Going to Church and Back on the Island of Sumba (by Brady Woods)

My first day waking up at my SST placement began at 5 in the morning with the sound of a guitar outside my door. It was somber and I threw on a shirt for morning worship and devotions. Though I can barely make out what is being talked about with the help of Pak Yo, it is an intimate yet powerful way to start the day. It is a Sunday, an important day for most Christians around the world. My supervisor and the leader of the mission house, Ibu Fani, tells me I will be joining Pak Yo to help lead worship at a village this morning. I have since found out that every Sunday, each of the adults have their own village with their own church they are helping to foster each week.
At about 7 am we set off. I was given a helmet and was told “hati-hati” (be careful) as Pak Yo peeled off on the dirtbike with me clinging to his shoulders. The first few minutes of the ride were fast and smooth, with paved roads in the little town of Melolo. Once we got a bit farther out, the roads quickly became more interesting. Nothing but rock, dirt, mud and sometimes wooden bridges were what made our path. The bumpiness was only a fear of mine when we started going up or down the steep hills of Sumba. Pak Yo was careful and took it slow and we made it to the village in one piece. The view was breathtaking, with rolling hills and traditional houses and a river flowing through the nearby valley.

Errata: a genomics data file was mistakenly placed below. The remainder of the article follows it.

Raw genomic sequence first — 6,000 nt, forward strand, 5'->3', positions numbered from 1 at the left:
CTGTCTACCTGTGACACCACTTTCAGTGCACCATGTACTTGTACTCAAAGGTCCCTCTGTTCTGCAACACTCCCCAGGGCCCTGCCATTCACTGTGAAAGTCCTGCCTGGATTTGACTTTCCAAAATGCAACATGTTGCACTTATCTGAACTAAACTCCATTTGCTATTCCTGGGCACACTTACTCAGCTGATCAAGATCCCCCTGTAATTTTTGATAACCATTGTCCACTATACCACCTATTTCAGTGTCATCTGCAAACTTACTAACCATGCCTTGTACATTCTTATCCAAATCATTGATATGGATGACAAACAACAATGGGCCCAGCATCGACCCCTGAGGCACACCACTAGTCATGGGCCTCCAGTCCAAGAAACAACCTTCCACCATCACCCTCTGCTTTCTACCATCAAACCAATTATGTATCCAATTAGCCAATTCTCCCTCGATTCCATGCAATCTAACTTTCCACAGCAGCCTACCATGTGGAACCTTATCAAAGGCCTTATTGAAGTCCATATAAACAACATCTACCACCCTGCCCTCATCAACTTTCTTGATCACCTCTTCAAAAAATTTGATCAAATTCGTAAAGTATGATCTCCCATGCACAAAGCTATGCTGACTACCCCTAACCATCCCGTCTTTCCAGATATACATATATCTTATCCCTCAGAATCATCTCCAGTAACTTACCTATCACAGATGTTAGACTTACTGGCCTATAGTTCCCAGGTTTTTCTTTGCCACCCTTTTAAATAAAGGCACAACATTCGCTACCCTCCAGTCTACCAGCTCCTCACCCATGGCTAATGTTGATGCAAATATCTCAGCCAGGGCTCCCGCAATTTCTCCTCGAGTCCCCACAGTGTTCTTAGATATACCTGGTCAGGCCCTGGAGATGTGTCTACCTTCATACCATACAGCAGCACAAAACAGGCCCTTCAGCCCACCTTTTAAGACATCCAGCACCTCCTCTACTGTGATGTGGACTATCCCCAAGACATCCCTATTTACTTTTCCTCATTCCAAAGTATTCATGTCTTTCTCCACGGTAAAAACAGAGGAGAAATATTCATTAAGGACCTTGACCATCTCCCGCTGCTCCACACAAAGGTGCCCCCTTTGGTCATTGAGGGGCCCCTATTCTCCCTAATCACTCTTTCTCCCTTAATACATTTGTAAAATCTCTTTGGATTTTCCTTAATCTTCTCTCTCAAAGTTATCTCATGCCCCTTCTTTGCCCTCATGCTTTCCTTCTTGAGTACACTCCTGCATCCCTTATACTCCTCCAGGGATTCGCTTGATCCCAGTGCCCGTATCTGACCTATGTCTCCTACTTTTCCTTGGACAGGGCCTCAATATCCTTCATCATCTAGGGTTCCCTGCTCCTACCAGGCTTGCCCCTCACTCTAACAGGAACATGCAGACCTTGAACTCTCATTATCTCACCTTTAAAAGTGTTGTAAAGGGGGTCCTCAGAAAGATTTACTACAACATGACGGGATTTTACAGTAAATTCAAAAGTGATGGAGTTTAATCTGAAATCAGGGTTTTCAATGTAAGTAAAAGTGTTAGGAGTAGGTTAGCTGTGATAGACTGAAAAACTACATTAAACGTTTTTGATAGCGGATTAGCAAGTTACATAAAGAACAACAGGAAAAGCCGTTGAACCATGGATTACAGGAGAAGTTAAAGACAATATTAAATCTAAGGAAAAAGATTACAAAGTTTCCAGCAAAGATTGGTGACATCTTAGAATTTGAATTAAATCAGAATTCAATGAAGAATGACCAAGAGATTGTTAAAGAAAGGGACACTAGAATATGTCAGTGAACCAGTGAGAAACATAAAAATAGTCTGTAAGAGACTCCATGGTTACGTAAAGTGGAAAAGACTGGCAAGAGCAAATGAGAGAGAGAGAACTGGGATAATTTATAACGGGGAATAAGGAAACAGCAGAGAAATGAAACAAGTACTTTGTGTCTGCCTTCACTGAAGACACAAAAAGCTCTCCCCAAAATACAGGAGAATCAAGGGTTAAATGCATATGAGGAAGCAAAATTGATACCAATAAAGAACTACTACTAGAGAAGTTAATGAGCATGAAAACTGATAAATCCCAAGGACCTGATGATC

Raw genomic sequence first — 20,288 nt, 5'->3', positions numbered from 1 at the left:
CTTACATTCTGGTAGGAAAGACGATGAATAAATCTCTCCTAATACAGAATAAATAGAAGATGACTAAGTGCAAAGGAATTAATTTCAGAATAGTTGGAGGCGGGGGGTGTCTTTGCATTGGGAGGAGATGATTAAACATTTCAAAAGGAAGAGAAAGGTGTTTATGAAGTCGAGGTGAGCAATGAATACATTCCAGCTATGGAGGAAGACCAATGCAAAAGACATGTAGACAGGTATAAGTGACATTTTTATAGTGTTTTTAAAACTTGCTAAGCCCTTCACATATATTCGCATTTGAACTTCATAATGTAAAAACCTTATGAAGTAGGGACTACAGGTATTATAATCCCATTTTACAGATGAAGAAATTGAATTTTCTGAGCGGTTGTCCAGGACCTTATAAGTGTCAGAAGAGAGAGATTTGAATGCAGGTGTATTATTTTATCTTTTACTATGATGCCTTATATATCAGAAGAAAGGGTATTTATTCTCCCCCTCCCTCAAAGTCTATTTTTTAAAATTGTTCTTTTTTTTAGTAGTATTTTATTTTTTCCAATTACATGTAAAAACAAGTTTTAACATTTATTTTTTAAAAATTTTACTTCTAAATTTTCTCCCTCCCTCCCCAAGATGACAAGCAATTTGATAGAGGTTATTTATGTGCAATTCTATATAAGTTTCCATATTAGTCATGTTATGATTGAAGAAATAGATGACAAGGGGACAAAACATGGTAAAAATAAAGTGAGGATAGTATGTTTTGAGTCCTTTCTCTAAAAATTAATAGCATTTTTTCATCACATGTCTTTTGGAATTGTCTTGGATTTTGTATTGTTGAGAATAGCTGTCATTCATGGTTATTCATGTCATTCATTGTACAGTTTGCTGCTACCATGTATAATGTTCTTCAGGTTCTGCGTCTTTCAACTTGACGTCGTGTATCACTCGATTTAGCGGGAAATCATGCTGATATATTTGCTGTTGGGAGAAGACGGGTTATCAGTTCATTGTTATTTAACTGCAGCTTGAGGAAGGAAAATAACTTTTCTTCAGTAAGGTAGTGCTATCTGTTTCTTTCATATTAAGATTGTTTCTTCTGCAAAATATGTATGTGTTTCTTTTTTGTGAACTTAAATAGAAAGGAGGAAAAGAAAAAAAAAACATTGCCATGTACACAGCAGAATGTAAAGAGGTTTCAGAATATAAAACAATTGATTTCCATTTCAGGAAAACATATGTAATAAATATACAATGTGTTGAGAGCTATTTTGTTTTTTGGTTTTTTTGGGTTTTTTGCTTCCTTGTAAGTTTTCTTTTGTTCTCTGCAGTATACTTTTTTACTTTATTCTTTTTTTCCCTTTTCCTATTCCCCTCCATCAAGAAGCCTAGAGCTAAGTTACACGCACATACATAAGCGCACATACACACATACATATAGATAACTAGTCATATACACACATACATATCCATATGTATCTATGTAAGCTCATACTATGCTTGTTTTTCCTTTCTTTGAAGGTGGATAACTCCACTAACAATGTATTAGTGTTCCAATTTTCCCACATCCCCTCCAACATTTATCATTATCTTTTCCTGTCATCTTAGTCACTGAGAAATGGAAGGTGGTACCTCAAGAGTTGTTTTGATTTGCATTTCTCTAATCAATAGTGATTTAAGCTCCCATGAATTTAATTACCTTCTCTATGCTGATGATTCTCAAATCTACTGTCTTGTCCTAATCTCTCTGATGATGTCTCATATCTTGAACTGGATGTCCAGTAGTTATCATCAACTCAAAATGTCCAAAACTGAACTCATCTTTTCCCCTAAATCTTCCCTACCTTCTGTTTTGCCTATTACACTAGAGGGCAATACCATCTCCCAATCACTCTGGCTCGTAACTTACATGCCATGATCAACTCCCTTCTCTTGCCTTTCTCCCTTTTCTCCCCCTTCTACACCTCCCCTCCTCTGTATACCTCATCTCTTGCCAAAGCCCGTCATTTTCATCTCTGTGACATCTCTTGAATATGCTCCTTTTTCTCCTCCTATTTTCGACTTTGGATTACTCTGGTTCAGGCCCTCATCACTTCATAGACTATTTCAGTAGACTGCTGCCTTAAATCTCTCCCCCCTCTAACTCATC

I will be honest. The church service was awkward as I didn’t really know where to sit or what to say when they asked me to introduce myself, but in the end they welcomed me. Each shook my hand before and after church and though both sides felt the language barrier we were still able to smile. After the service they asked for a photo and most of the congregation was in the picture with me. I later asked for the selfie shown. They even pointed out some specifically great spots to take pictures at. We parted ways, and as Pak Yo and I drove off on the dirt-bike, the congregation yelled “da-da” and “hati-hati”.
Though it was just a trip to church and back, I doubt I will soon forget this experience. Not just because of the adrenaline of nearly falling off of the dirt bike but from the humanity I saw. Emulating the people here would make the world quite a bit more peaceful and I intend to carry their kindness with me and pass it on as I can. I am slowly learning to lean into the awkwardness here, because without it I am not going to learn much. I expect this is only the beginning of a memorable trip.